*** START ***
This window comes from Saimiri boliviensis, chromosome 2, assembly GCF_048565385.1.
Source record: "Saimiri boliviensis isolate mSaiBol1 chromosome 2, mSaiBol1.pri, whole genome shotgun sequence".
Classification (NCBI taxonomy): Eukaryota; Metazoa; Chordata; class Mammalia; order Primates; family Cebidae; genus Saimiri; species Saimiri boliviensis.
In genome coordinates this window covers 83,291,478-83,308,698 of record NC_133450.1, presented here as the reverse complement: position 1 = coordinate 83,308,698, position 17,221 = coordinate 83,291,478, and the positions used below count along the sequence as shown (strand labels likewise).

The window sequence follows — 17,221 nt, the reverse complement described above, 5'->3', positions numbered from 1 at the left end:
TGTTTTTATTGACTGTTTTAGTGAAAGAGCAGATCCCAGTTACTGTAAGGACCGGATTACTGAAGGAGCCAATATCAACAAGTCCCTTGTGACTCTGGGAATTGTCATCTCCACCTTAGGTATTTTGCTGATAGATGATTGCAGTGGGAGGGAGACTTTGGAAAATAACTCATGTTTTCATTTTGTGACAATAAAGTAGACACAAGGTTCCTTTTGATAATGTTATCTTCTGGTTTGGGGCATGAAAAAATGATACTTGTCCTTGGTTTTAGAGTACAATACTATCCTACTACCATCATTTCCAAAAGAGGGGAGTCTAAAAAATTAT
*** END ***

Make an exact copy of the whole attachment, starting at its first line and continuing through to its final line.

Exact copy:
This window comes from Saimiri boliviensis, chromosome 2, assembly GCF_048565385.1.
Source record: "Saimiri boliviensis isolate mSaiBol1 chromosome 2, mSaiBol1.pri, whole genome shotgun sequence".
Classification (NCBI taxonomy): Eukaryota; Metazoa; Chordata; class Mammalia; order Primates; family Cebidae; genus Saimiri; species Saimiri boliviensis.
In genome coordinates this window covers 83,291,478-83,308,698 of record NC_133450.1, presented here as the reverse complement: position 1 = coordinate 83,308,698, position 17,221 = coordinate 83,291,478, and the positions used below count along the sequence as shown (strand labels likewise).

The window sequence follows — 17,221 nt, the reverse complement described above, 5'->3', positions numbered from 1 at the left end:
TGTTTTTATTGACTGTTTTAGTGAAAGAGCAGATCCCAGTTACTGTAAGGACCGGATTACTGAAGGAGCCAATATCAACAAGTCCCTTGTGACTCTGGGAATTGTCATCTCCACCTTAGGTATTTTGCTGATAGATGATTGCAGTGGGAGGGAGACTTTGGAAAATAACTCATGTTTTCATTTTGTGACAATAAAGTAGACACAAGGTTCCTTTTGATAATGTTATCTTCTGGTTTGGGGCATGAAAAAATGATACTTGTCCTTGGTTTTAGAGTACAATACTATCCTACTACCATCATTTCCAAAAGAGGGGAGTCTAAAAAATTAT